Classic Motorsport BlogPost: The 1997 European Grand Prix - Blatant Intention #BlogPost

It’s October 26th, 1997. A Jacques Villeneuve and Michael Schumacher pull up to the first 2 grid slots on the frontstraightaway of Circuito Permanente de Jerez. Both drivers qualified with identical lap times, and Villeneuve’s William’s teammate Heinz-Harald Frentzen qualified 3rd, with the same time. Villeneuve and Schumacher were separated by 1 point in the Championship standings, with Schumacher out front. If Villeneuve finished ahead of the German, he would have the Championship. Schumacher was determined not to let this happen. He turned out to be a bit too determined.

At 13:00 UTC, the lights went off under a clear sky. Schumacher made an incredible jump, clearing Frentzen by 3 car lengths going into the first corner. Villeneuve dropped all the way back to the 3rd position by Turn 1, but made his way back up to 2nd quickly after Williams told Frentzen to back off the pace. Schumacher started to pull away, with Villeneuve driving the car too hard to continue to catch up. Schumacher extended his lead, separating himself from the pack by the time he came down pit lane on Lap 22, with Villeneuve following him down. Both retained their positions and kept a firm lead on the rest of the cars. The gap stayed the same between the Top 2, until Lap 43, when Schumacher and Villeneuve made their second pit stops. Villeneuve had a much better pit stop than Schumacher, putting him less than 2 seconds from the Ferrari and from the Championship.

Villeneuve started pushing the car, and repeatedly made better time than Schumacher, and as the Blue Williams and Red Ferrari dashed into Turn 1 on Lap 48, Villeneuve was less than a second behind Schumacher. Through the first few corners, Villeneuve closed and caught Schumacher’s slipstream down the backstretch. The Canadian sensed his chance. He drove the Williams under Schumacher into Curva Dry Sack, a tight hairpin at the end of the straight. Schumacher saw as the Rothmans Williams darted out of his mirror, and went to defend, however Villeneuve was already far alongside. Schumacher could not back out in time and collided with Villeneuve, sending Schumacher off the track, and out of the race.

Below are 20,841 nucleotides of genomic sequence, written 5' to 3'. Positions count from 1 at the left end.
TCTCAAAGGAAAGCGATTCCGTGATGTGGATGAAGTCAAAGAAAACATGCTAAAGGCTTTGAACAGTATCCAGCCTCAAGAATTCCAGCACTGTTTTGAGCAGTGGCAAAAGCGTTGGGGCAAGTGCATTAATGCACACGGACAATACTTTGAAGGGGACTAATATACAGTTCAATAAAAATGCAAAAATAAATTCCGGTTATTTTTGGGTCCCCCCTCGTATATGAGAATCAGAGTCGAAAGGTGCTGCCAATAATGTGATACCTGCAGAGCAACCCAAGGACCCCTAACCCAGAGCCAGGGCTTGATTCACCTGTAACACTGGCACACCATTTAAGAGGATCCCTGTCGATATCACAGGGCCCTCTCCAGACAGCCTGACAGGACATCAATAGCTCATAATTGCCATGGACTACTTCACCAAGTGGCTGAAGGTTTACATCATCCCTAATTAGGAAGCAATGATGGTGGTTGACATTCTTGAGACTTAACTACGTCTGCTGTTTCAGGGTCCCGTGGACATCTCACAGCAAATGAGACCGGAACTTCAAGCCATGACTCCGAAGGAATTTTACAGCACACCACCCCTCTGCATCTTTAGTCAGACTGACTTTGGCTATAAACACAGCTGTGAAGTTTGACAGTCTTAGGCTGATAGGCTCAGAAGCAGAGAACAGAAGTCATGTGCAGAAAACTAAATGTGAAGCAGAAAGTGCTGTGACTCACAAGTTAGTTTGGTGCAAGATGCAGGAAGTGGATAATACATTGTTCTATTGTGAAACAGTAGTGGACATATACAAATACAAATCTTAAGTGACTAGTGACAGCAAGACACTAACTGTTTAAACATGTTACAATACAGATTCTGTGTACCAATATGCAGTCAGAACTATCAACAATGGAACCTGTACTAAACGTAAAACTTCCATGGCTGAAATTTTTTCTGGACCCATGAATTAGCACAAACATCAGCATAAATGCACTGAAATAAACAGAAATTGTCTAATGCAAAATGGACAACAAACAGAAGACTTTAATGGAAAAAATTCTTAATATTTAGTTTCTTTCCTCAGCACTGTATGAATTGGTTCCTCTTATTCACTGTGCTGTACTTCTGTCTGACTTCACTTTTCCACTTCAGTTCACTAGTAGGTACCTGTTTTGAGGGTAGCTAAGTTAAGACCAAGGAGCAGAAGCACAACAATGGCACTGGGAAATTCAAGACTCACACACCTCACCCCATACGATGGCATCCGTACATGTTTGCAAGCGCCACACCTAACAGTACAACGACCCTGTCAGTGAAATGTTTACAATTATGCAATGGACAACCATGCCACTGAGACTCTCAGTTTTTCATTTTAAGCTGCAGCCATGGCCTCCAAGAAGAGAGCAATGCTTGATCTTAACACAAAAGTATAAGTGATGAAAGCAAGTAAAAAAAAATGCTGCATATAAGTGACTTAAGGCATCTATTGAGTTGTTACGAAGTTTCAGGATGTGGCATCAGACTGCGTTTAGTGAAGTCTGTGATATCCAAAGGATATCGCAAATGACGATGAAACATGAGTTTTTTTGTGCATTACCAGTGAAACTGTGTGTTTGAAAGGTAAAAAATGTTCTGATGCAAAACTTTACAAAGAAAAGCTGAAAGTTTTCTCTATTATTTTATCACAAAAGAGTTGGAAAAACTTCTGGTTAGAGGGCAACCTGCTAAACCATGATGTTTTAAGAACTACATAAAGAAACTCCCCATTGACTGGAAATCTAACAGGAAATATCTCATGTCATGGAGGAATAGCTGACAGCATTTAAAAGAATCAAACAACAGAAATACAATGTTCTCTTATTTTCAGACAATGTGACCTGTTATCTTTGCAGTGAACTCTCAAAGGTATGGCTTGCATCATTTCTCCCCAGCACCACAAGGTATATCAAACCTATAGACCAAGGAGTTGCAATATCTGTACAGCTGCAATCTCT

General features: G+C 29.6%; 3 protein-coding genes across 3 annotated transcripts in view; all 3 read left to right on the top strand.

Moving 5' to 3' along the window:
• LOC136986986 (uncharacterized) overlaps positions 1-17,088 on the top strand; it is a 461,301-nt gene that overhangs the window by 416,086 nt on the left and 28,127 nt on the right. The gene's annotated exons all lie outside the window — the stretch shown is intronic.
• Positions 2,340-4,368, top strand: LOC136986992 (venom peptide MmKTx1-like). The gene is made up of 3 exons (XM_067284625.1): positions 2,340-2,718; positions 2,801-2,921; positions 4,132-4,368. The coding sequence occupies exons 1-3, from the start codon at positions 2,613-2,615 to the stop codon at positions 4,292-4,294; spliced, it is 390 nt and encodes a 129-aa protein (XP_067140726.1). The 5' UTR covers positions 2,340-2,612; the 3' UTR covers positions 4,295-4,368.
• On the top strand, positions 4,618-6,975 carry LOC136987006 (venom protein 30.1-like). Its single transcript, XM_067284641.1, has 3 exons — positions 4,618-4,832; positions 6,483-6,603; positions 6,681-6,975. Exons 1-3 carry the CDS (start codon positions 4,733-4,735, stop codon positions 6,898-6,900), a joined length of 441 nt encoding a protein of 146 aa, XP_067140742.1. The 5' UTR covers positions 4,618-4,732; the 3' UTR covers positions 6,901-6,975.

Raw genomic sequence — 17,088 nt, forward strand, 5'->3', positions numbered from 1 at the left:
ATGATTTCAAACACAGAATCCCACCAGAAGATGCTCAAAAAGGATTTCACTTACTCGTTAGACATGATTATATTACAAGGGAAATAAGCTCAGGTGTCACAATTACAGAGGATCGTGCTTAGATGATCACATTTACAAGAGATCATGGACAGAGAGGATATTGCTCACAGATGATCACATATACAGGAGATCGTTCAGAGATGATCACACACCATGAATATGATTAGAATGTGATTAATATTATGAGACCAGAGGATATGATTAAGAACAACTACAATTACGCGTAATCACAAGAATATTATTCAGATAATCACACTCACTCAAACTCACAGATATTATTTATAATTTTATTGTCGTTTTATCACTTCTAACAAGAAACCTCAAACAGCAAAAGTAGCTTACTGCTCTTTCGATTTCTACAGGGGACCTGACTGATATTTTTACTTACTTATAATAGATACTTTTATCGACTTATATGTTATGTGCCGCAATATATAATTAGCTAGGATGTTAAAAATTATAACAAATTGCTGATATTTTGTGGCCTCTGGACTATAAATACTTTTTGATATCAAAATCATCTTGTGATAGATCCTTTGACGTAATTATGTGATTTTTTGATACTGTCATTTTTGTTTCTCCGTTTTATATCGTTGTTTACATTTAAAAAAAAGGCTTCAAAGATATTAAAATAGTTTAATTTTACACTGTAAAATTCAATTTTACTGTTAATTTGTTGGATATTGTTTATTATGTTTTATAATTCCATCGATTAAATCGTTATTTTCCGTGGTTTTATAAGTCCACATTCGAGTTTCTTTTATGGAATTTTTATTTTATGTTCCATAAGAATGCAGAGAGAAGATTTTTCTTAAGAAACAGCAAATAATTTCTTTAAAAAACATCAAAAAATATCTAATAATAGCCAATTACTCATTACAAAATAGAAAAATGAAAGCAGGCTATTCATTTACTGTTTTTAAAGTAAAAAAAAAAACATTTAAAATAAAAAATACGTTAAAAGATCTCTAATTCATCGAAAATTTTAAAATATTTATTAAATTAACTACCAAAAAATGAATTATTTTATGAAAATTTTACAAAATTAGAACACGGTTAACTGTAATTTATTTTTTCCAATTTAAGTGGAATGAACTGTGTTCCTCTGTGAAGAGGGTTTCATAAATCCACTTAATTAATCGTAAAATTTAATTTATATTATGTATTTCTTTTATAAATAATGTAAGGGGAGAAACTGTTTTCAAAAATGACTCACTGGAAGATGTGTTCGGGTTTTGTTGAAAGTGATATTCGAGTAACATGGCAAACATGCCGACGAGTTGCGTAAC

The race was not over however, Villeneuve’s right front suspension was damaged, and if he finished worse than 6th then he wouldn’t score points, and he would lose the Championship. Villeneuve drove his hardest, but on the last lap, both Mika Häkkinen and David Coulthard passed Villeneuve. However, it was enough to give Jacques Villeneuve the 1997 Formula 1 World Drivers Championship. Michael Schumacher had lost by 3 points, and Ferrari had lost the Constructor’s Championship to Williams as well. As was well with F1. That is, until people started paying attention to the Lap 48 collision.